The Greenback and the yen were the biggest losers of the morning London session, despite the intense risk-off vibes.
The Greenback was likely down in the dumps because it’s tracking the fall in U.S. bond yields.
As for the yen, there’s no clear reason for that, but it’s possible that market players are becoming hesitant to load up on the yen after BOJ Member Makoto Sakurai warned during the earlier session that “there’s a risk that [Japan’s] growth could fall short of such main projections depending on the extent of protectionist moves and capital outflow from emerging economies.”
NZD/USD was up by 13 pips (+0.21%) to 0.6487, EUR/USD was up by 32 pips (+0.28%) to 1.1576, USD/CHF was down by 12 pips (-0.13%) to 0.9874
NZD/JPY was up by 18 pips (+0.24%) to 72.85, EUR/JPY was up by 42 pips (+0.32%) to 129.99, CHF/JPY was up by 20 pips (+0.18%) to 113.71
The pound was bid higher on most pairs during the session, but it only began taking ground from the Aussie and Kiwi late into the session. And there were enough buyers to allow the pound to win out against the Kiwi and claim second place (during this session at least).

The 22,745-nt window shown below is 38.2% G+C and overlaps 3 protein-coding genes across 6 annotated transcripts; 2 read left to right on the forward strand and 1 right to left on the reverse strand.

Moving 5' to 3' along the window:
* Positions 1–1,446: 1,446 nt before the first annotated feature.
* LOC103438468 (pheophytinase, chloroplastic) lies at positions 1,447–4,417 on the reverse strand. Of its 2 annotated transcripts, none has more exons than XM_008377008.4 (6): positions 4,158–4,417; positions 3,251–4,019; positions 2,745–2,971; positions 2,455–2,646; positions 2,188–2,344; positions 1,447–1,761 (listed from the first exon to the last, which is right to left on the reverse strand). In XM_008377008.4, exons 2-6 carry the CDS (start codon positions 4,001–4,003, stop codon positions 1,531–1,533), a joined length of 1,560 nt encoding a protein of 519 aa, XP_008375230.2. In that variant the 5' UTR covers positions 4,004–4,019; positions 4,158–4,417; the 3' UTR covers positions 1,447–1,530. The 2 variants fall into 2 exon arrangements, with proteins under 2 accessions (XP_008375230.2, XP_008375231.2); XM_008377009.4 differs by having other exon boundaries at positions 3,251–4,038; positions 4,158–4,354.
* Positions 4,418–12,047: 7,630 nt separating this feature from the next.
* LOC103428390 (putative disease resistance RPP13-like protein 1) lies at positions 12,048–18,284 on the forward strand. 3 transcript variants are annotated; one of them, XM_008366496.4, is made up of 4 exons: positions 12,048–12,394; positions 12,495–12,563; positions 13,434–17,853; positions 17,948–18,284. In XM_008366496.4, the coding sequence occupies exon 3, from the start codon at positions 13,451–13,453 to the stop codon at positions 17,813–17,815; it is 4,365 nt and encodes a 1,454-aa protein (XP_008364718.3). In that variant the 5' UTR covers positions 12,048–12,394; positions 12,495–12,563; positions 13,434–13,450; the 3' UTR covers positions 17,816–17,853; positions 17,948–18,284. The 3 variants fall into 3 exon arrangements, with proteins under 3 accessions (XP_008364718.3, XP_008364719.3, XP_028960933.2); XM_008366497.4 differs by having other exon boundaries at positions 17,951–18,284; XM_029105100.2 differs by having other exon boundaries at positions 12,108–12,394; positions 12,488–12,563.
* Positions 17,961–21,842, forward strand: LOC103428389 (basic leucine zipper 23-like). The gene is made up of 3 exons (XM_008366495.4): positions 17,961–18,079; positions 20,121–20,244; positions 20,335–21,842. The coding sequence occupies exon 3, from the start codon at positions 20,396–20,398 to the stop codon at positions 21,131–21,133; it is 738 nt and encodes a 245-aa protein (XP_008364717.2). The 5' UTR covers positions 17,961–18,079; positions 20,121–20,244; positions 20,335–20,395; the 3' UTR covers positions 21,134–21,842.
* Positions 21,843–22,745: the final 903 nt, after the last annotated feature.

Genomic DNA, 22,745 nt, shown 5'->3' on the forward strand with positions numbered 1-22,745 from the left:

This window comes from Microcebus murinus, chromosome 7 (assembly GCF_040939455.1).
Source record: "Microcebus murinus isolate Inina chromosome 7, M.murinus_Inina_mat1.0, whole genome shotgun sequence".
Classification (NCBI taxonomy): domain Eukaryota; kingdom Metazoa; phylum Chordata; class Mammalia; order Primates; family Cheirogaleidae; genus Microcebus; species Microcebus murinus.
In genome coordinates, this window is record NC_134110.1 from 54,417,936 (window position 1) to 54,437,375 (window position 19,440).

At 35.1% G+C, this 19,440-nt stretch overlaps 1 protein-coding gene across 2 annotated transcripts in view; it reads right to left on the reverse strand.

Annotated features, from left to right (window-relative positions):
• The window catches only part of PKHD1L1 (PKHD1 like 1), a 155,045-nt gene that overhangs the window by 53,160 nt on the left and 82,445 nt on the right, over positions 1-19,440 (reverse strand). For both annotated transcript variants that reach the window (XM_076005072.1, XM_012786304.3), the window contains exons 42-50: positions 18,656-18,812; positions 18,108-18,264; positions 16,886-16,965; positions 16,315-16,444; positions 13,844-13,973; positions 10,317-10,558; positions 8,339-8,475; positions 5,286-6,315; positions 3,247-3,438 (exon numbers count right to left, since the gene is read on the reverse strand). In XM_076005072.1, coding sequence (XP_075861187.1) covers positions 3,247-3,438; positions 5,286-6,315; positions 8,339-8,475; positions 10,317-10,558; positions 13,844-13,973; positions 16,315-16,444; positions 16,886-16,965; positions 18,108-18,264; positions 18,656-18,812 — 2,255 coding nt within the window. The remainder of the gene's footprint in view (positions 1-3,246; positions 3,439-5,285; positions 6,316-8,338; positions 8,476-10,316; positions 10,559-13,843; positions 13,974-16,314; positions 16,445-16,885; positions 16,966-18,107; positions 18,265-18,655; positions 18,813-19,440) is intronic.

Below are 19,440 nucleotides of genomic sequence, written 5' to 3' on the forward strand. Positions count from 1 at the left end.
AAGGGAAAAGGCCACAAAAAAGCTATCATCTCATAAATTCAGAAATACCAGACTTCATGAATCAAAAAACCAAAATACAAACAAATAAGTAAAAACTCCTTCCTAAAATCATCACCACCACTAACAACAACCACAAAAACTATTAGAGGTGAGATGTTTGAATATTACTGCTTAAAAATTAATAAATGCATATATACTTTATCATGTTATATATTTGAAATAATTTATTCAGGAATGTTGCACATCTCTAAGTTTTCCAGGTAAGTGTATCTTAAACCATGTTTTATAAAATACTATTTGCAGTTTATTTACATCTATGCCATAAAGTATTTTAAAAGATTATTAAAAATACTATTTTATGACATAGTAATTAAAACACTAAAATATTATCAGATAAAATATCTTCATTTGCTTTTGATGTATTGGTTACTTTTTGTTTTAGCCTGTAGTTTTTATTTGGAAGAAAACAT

There was no apparent reason for the later buyers, but market analysts have been noting that there are growing hopes for a Brexit deal before the October 18 E.U. Summit, thanks largely to Barnier’s comment yesterday. And that may have helped to boost the pound.
Of course, it’s also possible that the pound was just feeding off the Greenback’s weakness, but that doesn’t explain why the pound was able to overtake the Kiwi and fight back against the Aussie.
GBP/USD was up by 37 pips (+0.28%) to 1.3231, GBP/JPY was up by 49 pips (+0.33%) to 148.57, GBP/CHF was up by 20 pips (+0.15%) to 1.3064
Watch Out For:
- 12:30 pm GMT: Headline (0.2% expected, same as previous) and core (0.2% expected vs. +0.1% previous) readings for U.S. CPI; read Forex Gump’s Event Preview
- 12:30 pm GMT: U.S. initial jobless claims (207K expected, same as previous)
- 12:30 pm GMT: Canada’s NHPI (0.1% expected, same as previous)
- 3:00 pm GMT: U.S. crude oil inventories (2.3M expected vs. 8.0M previous)
- 9:30 pm GMT: Business NZ manufacturing index (52.0 previous)